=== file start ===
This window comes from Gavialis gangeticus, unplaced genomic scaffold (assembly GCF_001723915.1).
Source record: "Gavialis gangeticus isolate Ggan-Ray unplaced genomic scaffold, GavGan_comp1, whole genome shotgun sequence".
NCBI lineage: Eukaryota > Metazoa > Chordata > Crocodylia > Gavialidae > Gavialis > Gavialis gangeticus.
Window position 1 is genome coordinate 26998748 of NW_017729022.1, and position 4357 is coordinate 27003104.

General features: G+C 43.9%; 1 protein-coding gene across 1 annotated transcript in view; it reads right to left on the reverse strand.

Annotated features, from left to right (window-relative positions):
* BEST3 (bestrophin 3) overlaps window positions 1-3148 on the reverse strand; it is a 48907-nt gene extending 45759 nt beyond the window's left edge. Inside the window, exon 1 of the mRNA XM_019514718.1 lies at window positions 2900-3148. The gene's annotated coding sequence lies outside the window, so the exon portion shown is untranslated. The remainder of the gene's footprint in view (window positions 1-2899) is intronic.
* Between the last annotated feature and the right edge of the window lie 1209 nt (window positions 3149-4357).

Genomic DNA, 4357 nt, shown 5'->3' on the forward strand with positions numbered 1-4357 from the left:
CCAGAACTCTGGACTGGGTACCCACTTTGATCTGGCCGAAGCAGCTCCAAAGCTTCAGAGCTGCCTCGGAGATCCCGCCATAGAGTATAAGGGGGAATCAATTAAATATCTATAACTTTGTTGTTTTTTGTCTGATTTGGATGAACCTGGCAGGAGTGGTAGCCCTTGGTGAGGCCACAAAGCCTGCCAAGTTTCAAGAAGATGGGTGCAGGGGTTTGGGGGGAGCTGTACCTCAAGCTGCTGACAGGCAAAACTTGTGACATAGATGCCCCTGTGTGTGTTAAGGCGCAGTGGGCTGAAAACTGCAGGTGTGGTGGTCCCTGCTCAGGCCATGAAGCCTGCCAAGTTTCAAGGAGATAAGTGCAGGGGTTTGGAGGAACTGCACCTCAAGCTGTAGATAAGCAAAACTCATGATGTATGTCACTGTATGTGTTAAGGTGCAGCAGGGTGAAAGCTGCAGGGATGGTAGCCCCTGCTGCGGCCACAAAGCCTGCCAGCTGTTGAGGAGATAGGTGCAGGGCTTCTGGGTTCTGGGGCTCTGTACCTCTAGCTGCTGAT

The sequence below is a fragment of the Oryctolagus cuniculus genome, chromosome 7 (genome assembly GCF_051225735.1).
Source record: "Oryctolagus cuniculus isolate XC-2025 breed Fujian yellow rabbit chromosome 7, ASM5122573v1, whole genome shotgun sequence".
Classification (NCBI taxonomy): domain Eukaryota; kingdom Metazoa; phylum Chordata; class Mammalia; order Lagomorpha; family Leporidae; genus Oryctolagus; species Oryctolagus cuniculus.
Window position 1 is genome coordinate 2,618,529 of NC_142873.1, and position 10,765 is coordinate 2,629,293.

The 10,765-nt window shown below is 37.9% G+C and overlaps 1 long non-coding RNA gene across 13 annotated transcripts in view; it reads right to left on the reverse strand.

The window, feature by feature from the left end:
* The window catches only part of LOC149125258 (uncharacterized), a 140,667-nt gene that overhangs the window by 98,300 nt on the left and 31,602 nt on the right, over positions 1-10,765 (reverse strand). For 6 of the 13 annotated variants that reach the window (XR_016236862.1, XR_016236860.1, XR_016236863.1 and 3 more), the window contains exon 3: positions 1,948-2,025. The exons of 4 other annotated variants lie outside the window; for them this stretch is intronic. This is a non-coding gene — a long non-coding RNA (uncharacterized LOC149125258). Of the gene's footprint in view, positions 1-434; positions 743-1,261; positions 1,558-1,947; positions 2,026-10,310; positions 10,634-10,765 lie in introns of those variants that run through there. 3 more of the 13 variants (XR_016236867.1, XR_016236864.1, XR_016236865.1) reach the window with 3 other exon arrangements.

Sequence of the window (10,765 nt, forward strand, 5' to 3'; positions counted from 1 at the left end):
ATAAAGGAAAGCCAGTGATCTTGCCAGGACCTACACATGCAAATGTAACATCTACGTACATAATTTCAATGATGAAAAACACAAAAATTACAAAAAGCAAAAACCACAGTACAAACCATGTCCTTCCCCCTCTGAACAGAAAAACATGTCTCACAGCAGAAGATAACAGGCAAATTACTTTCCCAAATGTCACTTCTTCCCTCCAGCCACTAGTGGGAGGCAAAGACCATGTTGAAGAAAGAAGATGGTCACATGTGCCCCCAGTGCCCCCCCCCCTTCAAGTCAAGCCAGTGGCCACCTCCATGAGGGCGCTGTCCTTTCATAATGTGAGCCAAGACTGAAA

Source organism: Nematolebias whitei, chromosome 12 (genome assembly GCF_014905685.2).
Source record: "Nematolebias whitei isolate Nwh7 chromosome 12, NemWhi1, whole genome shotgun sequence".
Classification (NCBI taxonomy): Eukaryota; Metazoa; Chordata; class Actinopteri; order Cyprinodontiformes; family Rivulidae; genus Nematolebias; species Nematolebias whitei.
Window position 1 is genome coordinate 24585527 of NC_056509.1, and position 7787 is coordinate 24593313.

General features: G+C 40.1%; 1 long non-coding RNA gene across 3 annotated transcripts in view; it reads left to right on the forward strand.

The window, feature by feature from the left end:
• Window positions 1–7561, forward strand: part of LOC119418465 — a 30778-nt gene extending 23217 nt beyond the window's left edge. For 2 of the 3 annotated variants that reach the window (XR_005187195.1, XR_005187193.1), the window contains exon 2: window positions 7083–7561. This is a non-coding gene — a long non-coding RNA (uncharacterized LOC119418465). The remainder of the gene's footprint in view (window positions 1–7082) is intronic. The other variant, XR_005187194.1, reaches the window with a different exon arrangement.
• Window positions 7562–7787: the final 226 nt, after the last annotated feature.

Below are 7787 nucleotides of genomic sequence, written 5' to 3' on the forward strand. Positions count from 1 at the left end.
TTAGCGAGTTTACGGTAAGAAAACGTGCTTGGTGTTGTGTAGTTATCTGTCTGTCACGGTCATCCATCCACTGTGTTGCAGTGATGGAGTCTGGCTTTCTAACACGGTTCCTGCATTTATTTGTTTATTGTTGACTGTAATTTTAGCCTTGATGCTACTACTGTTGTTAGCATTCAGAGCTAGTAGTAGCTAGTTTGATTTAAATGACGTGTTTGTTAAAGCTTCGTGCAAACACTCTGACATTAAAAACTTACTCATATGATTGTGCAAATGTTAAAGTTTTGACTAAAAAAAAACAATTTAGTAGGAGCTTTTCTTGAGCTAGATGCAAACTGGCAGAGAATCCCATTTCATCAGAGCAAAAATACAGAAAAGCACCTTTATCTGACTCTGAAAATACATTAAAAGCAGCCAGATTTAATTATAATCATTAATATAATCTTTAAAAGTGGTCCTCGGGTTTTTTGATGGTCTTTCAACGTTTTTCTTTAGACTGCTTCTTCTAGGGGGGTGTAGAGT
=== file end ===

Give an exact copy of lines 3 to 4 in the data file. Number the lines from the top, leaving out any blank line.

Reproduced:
NCBI lineage: Eukaryota > Metazoa > Chordata > Crocodylia > Gavialidae > Gavialis > Gavialis gangeticus.
Window position 1 is genome coordinate 26998748 of NW_017729022.1, and position 4357 is coordinate 27003104.